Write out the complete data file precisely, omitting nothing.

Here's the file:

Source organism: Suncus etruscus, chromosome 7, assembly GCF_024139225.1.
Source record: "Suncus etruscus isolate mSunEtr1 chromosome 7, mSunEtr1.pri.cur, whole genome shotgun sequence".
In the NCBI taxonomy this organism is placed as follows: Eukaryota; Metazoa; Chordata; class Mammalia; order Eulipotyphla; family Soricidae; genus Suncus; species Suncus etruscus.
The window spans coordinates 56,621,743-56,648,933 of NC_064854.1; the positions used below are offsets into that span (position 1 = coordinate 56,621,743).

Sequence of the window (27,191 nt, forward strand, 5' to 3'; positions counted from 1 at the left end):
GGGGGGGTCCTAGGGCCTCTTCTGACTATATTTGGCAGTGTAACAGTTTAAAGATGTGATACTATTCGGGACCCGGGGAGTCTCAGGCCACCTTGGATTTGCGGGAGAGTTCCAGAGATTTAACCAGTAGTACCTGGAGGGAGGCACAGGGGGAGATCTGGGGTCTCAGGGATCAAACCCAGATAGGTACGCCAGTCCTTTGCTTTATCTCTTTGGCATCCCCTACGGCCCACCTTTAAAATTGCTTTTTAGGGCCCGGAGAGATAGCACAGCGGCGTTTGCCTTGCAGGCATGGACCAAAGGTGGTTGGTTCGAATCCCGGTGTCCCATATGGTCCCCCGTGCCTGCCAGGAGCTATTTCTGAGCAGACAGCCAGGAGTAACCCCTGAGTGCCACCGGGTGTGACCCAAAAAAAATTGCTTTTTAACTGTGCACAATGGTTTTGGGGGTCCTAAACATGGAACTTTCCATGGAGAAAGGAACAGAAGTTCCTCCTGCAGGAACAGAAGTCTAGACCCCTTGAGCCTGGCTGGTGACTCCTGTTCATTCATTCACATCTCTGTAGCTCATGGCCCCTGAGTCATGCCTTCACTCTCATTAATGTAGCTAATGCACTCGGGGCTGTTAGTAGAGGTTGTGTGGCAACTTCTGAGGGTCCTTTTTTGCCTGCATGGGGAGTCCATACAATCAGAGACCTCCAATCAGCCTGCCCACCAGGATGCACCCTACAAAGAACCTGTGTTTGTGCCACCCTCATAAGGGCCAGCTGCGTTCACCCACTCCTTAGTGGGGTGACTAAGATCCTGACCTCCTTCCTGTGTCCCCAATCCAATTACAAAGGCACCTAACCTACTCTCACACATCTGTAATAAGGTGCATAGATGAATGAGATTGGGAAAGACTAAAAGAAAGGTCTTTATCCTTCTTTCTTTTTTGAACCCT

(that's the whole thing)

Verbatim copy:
Source organism: Suncus etruscus, chromosome 7, assembly GCF_024139225.1.
Source record: "Suncus etruscus isolate mSunEtr1 chromosome 7, mSunEtr1.pri.cur, whole genome shotgun sequence".
In the NCBI taxonomy this organism is placed as follows: Eukaryota; Metazoa; Chordata; class Mammalia; order Eulipotyphla; family Soricidae; genus Suncus; species Suncus etruscus.
The window spans coordinates 56,621,743-56,648,933 of NC_064854.1; the positions used below are offsets into that span (position 1 = coordinate 56,621,743).

Sequence of the window (27,191 nt, forward strand, 5' to 3'; positions counted from 1 at the left end):
GGGGGGGTCCTAGGGCCTCTTCTGACTATATTTGGCAGTGTAACAGTTTAAAGATGTGATACTATTCGGGACCCGGGGAGTCTCAGGCCACCTTGGATTTGCGGGAGAGTTCCAGAGATTTAACCAGTAGTACCTGGAGGGAGGCACAGGGGGAGATCTGGGGTCTCAGGGATCAAACCCAGATAGGTACGCCAGTCCTTTGCTTTATCTCTTTGGCATCCCCTACGGCCCACCTTTAAAATTGCTTTTTAGGGCCCGGAGAGATAGCACAGCGGCGTTTGCCTTGCAGGCATGGACCAAAGGTGGTTGGTTCGAATCCCGGTGTCCCATATGGTCCCCCGTGCCTGCCAGGAGCTATTTCTGAGCAGACAGCCAGGAGTAACCCCTGAGTGCCACCGGGTGTGACCCAAAAAAAATTGCTTTTTAACTGTGCACAATGGTTTTGGGGGTCCTAAACATGGAACTTTCCATGGAGAAAGGAACAGAAGTTCCTCCTGCAGGAACAGAAGTCTAGACCCCTTGAGCCTGGCTGGTGACTCCTGTTCATTCATTCACATCTCTGTAGCTCATGGCCCCTGAGTCATGCCTTCACTCTCATTAATGTAGCTAATGCACTCGGGGCTGTTAGTAGAGGTTGTGTGGCAACTTCTGAGGGTCCTTTTTTGCCTGCATGGGGAGTCCATACAATCAGAGACCTCCAATCAGCCTGCCCACCAGGATGCACCCTACAAAGAACCTGTGTTTGTGCCACCCTCATAAGGGCCAGCTGCGTTCACCCACTCCTTAGTGGGGTGACTAAGATCCTGACCTCCTTCCTGTGTCCCCAATCCAATTACAAAGGCACCTAACCTACTCTCACACATCTGTAATAAGGTGCATAGATGAATGAGATTGGGAAAGACTAAAAGAAAGGTCTTTATCCTTCTTTCTTTTTTGAACCCT